The Penguin Book of Russian Poetry

Robert Chandler (and others)

An enchanting collection of the very best of Russian poetry, edited by acclaimed translator Robert Chandler together with poets Boris Dralyuk and Irina Mashinski.

In the late eighteenth and early nineteenth centuries, poetry's pre-eminence in Russia was unchallenged, with Pushkin and his contemporaries ushering in the 'Golden Age' of Russian literature. Prose briefly gained the high ground in the second half of the nineteenth century, but poetry again became dominant in the 'Silver Age' (the early twentieth century), when belief in reason and progress yielded once more to a more magical view of the world. During the Soviet era, poetry became a dangerous, subversive activity; nevertheless, poets such as Osip Mandelstam and Anna Akhmatova continued to defy the censors. This anthology traces Russian poetry from its Golden Age to the modern era, including work by several great poets - Georgy Ivanov and Varlam Shalamov among them - in captivating modern translations by Robert Chandler and others. The volume also includes a general introduction, chronology and individual introductions to each poet.

Robert Chandler is an acclaimed poet and translator. His many translations from Russian include works by Aleksandr Pushkin, Nikolay Leskov, Vasily Grossman and Andrey Platonov, while his anthologies of Russian Short Stories from Pushkin to Buida and Russian Magic Tales are both published in Penguin Classics.

Irina Mashinski is a bilingual poet and co-founder of the StoSvet literary project. Her most recent collection is 2013's Ophelia i masterok [Ophelia and the Trowel].

Boris Dralyuk is a Lecturer in Russian at the University of St Andrews and translator of many books from Russian, including, most recently, Isaac Babel's Red Cavalry (2014).

Russian Magic Tales from Pushkin to Platonov

Robert Chandler (and others)

'She turned into a frog, into a lizard, into all kinds of other reptiles and then into a spindle'

In these tales, young women go on long and difficult quests, wicked stepmothers turn children into geese and tsars ask dangerous riddles, with help or hindrance from magical dolls, cannibal witches, talking skulls, stolen wives, and brothers disguised as wise birds. Half the tales here are true oral tales, collected by folklorists during the last two centuries, while the others are reworkings of oral tales by four great Russian writers: Alexander Pushkin, Nadezhda Teffi, Pavel Bazhov and Andrey Platonov.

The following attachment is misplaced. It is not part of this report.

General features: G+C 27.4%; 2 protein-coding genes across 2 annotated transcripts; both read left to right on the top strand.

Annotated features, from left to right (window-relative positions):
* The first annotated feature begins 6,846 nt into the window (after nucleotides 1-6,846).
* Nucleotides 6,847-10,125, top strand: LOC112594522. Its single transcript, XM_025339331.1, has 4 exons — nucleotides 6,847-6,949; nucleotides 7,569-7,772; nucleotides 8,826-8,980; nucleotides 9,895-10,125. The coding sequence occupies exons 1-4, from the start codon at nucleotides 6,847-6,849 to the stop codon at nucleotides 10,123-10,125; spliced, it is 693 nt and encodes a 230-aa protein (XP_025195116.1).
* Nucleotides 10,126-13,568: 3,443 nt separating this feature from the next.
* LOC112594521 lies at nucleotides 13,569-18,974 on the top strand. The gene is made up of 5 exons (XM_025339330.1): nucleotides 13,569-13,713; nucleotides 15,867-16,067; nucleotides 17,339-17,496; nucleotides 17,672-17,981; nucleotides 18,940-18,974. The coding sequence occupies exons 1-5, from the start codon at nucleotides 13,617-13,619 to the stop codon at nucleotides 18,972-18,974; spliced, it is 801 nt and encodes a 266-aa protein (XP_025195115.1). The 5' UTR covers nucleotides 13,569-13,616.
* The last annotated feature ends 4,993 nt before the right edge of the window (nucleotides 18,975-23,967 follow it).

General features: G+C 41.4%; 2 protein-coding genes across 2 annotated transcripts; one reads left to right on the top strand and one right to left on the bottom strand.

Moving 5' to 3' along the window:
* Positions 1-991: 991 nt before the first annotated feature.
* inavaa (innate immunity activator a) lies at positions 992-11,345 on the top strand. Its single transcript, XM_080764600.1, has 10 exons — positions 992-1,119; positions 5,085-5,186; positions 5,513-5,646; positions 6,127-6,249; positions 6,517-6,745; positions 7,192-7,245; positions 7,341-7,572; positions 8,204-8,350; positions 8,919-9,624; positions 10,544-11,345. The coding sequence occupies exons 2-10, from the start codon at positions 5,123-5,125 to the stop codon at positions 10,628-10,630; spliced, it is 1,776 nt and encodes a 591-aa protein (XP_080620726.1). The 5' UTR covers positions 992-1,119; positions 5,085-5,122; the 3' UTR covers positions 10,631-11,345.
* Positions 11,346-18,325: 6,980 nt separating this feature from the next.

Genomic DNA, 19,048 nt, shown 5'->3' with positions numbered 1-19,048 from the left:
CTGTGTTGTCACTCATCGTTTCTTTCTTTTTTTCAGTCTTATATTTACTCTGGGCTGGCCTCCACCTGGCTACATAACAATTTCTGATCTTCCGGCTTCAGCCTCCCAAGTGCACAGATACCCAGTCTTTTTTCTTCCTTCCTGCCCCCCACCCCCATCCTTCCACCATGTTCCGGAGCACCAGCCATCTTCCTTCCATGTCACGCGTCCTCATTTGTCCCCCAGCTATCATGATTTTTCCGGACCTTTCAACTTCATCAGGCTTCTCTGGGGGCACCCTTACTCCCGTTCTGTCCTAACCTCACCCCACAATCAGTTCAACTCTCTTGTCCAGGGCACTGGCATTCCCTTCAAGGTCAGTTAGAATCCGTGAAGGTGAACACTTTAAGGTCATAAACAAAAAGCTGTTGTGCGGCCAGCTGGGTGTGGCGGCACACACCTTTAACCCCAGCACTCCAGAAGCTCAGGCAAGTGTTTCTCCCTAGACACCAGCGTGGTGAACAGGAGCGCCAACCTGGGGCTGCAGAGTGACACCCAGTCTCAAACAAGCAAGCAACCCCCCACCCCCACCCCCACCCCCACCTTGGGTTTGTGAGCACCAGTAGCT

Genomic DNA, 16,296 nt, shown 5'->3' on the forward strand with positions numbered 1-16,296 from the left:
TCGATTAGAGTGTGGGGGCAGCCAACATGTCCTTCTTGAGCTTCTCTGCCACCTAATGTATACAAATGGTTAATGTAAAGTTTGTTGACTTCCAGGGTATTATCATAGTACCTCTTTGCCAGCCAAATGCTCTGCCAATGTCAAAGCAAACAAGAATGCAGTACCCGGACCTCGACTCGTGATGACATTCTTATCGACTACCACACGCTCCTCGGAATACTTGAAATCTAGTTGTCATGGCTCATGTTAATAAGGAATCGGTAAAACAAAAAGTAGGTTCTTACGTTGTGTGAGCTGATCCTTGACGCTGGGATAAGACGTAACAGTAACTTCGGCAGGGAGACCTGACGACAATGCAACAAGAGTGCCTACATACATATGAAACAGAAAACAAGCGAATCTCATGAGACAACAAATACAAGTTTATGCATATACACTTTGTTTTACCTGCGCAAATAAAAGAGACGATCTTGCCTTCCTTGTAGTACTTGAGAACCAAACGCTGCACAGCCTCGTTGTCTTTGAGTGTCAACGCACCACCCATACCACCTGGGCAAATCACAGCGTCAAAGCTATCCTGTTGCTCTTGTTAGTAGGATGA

In his introduction to these new translations, Robert Chandler writes about the primitive magic inherent in these tales and the taboos around them, while in the afterword, Sibelan Forrester discusses the witch Baba Yaga. This edition also includes an appendix, bibliography and notes.

'This is a unique, beautifully edited book: an essential addition to the library of any Russophile' - Spectator

*Longlisted for the Rossica Translation Prize 2014*

Translated by Robert Chandler and Elizabeth Chandler
With Sibelan Forrester, Anna Gunin and Olga Meerson

Russian Short Stories from Pushkin to Buida

Robert Chandler

From the reign of the Tsars in the early 19th century to the collapse of the Soviet Union and beyond, the short story has long occupied a central place in Russian culture. Included are pieces from many of the acknowledged masters of Russian literature - including Pushkin, Turgenev, Dostoyevsky, Tolstoy, and Solzhenitsyn - alongside tales by long-suppressed figures such as the subversive Kryzhanowsky and the surrealist Shalamov. Whether written in reaction to the cruelty of the bourgeoisie, the bureaucracy of communism or the torture of the prison camps, they offer a wonderfully wide-ranging and exciting representation of one of the most vital and enduring forms of Russian literature.


Robert Chandler is a poet and translator. His translations from Russian include Aleksandr Pushkin's Dubrovsky and The Captain's Daughter, Nikolay Leskov's Lady Macbeth of Mtsensk and Vasily Grossman's Life and Fate and The Road. With his wife Elizabeth and other colleagues he has co-translated numerous works by Andrey Platonov; Soul won the 2004 American Association of Teachers of Slavic and East European Languages award for best translation from a Slavonic language, as did his translation of The Railway by the contemporary Uzbek novelist Hamid Ismailov. His Russian Short Stories from Pushkin to Buida is published in Penguin Classics.